Thrissur Pooram: Jayasurya’s mass avatar

Jayasurya’s mass avatar is here: And he delivers with aplomb. Every hero’s rite of passage into superstardom in the Indian film industry begins with an action film. Mohanlal was a popular hero who entered the superhero category with Irupatham Noottandu (1987). For Mammooty, it was New Delhi (1987). And Suresh Gopi made it with Commissioner (1994).

Jayasurya, who came into the industry as comic hero, lost his footing pretty soon. He played second and third leads and characters with grey shades in the next few years. Things changed when he decided to give acting a chance. And that paid off. His paraplegic character in Beautiful and portrayal of a sexually frustrated man in Trivandrum Lodge earned him accolades. With films like Punyalan Agarbathies and Captain, he carved his own niche in Mollywood. Jayasurya began to be known for films that offered viewers something new. And having proved his credentials as an actor, he has now made his foray into the big league with Thrissur Pooram.

Pullu Giri (Jayasurya) became a goon due to unforeseen circumstances. He is strong, shrewd, principled and is loyal to a fault. After getting married to Veni (Swathi Reddy), Giri mends his ways and starts running a packaged water business with his trusted aides Balettan (TG Ravi), Ali (Manikuttan), Sugreevan and a few others. Four years after he’d left the life of crime, Giri is forced to interfere in a murder investigation that has embroiled one of his friends. That puts him in the crosshairs of two rich and powerful brothers Shyam (Sabumon) and Sudhir (Sudev). When the latter kills Balettan, Giri is forced out of retirement and he starts getting back at his enemies which soon turns into an all-out gang war.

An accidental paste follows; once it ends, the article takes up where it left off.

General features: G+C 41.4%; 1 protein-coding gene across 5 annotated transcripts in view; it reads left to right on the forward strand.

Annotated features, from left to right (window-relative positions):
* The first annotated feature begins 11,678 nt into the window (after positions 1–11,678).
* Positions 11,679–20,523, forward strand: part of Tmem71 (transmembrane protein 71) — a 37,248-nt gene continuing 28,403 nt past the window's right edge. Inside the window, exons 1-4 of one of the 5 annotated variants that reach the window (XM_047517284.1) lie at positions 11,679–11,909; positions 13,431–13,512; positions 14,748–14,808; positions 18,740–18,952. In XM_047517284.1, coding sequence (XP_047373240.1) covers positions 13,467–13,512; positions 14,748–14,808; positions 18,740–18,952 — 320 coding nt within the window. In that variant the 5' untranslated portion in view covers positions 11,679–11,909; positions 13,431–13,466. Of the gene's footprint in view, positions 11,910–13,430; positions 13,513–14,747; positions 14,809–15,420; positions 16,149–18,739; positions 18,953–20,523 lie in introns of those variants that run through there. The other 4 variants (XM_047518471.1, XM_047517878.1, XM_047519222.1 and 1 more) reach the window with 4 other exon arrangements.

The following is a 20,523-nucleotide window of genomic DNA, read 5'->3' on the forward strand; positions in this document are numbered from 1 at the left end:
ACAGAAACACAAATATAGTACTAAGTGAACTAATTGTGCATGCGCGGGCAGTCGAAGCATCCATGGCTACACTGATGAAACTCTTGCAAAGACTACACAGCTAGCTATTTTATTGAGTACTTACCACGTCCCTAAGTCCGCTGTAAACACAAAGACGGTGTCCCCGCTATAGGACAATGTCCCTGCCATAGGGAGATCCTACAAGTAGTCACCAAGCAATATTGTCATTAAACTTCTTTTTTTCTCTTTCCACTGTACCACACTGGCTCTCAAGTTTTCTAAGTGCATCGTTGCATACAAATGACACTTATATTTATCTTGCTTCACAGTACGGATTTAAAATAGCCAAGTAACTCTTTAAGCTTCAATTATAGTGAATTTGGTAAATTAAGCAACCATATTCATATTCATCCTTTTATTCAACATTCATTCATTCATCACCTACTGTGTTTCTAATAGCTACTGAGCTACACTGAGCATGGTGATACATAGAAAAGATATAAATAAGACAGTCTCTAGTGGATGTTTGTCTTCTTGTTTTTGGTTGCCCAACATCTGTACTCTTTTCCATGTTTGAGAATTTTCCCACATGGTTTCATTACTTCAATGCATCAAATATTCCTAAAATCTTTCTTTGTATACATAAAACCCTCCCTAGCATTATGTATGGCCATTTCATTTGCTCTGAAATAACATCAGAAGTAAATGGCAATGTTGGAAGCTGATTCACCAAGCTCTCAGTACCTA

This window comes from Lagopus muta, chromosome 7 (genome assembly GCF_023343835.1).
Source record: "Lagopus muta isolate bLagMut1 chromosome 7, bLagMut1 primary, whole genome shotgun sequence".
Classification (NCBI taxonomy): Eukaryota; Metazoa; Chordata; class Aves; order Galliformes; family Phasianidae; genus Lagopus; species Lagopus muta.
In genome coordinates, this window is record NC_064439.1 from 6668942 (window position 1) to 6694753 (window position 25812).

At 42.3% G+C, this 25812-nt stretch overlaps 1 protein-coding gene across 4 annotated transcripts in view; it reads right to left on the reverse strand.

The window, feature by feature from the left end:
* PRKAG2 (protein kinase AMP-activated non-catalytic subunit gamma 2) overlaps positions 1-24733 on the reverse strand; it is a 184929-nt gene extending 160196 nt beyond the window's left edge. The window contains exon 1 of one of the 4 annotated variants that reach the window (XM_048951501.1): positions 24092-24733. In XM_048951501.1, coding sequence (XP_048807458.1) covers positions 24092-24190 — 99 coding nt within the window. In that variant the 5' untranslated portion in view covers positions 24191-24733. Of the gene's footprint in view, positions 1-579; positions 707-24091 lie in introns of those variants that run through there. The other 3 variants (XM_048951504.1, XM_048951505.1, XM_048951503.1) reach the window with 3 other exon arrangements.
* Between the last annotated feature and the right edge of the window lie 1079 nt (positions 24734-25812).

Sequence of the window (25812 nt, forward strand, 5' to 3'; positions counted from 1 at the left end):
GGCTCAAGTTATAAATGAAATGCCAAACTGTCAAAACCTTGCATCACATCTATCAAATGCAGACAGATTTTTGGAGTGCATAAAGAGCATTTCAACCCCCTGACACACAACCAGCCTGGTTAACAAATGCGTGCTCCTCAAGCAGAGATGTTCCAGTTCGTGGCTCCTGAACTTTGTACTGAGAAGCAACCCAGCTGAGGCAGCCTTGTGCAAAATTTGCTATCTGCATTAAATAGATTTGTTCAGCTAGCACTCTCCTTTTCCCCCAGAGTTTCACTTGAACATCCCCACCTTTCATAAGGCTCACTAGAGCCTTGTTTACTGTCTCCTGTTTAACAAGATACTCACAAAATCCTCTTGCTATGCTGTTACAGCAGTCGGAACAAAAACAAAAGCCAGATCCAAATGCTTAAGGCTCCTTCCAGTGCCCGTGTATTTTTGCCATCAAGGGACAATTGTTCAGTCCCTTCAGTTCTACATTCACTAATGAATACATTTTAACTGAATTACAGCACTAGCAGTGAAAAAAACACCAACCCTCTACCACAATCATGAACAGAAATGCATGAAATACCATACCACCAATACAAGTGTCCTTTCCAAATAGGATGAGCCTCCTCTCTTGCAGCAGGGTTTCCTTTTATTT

Rajesh Mohanan does a pretty decent job with this actioner by adding a little heart to what could have been a run-of-the-mill gangster flick. The film is entertaining but could have done with tighter editing. The script offers nothing new but quite neatly packs enough to keep action fans and Jayasurya fans happy. A casual viewer won’t be let down either. Ratheesh Vega, who wrote the story and script, also did the score for the film. He had all the ingredients but stretched the film—especially towards the end.

Jayasurya’s character speaks less but his actions speak volumes. His moves, looks, attitude and gestures are spot on. That’s the biggest plus in this film. With enough bulk, he is convincing as someone who could bash up the baddies single-handedly. Swathi Reddy shines whenever she’s on screen and is no damsel in distress.

Though Sudev was good as the antagonist, Sabumon’s casting was a gamble that didn’t pay off. He simply failed at being the menacing villain that he was supposed to be. The lack of good villains affects the hero’s appeal.

The camerawork by R D Rajasekar is good and adds to the appeal of the film. Thrissur Pooram is strictly for action fans only. And barring the long run-time, the film does offer a good time.

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